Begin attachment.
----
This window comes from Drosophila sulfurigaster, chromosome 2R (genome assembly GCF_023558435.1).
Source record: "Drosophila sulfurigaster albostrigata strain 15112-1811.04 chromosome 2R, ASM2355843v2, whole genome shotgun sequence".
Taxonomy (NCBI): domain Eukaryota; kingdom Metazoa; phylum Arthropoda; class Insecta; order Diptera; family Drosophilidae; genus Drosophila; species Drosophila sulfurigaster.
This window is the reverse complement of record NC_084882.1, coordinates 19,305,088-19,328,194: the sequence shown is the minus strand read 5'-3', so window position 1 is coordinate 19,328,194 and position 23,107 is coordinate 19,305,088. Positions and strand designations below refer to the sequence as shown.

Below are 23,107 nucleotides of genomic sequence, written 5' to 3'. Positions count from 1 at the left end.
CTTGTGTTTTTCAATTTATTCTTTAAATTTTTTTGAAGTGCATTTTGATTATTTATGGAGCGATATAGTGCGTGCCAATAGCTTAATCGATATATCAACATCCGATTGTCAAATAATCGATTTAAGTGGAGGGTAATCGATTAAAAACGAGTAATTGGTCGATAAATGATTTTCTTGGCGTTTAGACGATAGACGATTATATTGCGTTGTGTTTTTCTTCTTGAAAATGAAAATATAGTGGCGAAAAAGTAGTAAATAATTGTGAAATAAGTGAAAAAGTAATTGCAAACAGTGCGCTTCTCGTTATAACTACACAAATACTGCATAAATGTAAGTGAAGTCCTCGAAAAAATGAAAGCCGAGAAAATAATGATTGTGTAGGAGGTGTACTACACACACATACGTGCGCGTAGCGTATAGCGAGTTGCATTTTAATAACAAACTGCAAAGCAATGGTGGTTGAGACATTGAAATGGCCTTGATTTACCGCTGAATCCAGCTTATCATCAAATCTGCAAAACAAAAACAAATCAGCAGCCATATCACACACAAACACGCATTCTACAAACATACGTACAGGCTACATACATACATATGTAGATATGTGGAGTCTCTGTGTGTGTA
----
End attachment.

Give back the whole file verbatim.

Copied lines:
This window comes from Drosophila sulfurigaster, chromosome 2R (genome assembly GCF_023558435.1).
Source record: "Drosophila sulfurigaster albostrigata strain 15112-1811.04 chromosome 2R, ASM2355843v2, whole genome shotgun sequence".
Taxonomy (NCBI): domain Eukaryota; kingdom Metazoa; phylum Arthropoda; class Insecta; order Diptera; family Drosophilidae; genus Drosophila; species Drosophila sulfurigaster.
This window is the reverse complement of record NC_084882.1, coordinates 19,305,088-19,328,194: the sequence shown is the minus strand read 5'-3', so window position 1 is coordinate 19,328,194 and position 23,107 is coordinate 19,305,088. Positions and strand designations below refer to the sequence as shown.

Below are 23,107 nucleotides of genomic sequence, written 5' to 3'. Positions count from 1 at the left end.
CTTGTGTTTTTCAATTTATTCTTTAAATTTTTTTGAAGTGCATTTTGATTATTTATGGAGCGATATAGTGCGTGCCAATAGCTTAATCGATATATCAACATCCGATTGTCAAATAATCGATTTAAGTGGAGGGTAATCGATTAAAAACGAGTAATTGGTCGATAAATGATTTTCTTGGCGTTTAGACGATAGACGATTATATTGCGTTGTGTTTTTCTTCTTGAAAATGAAAATATAGTGGCGAAAAAGTAGTAAATAATTGTGAAATAAGTGAAAAAGTAATTGCAAACAGTGCGCTTCTCGTTATAACTACACAAATACTGCATAAATGTAAGTGAAGTCCTCGAAAAAATGAAAGCCGAGAAAATAATGATTGTGTAGGAGGTGTACTACACACACATACGTGCGCGTAGCGTATAGCGAGTTGCATTTTAATAACAAACTGCAAAGCAATGGTGGTTGAGACATTGAAATGGCCTTGATTTACCGCTGAATCCAGCTTATCATCAAATCTGCAAAACAAAAACAAATCAGCAGCCATATCACACACAAACACGCATTCTACAAACATACGTACAGGCTACATACATACATATGTAGATATGTGGAGTCTCTGTGTGTGTA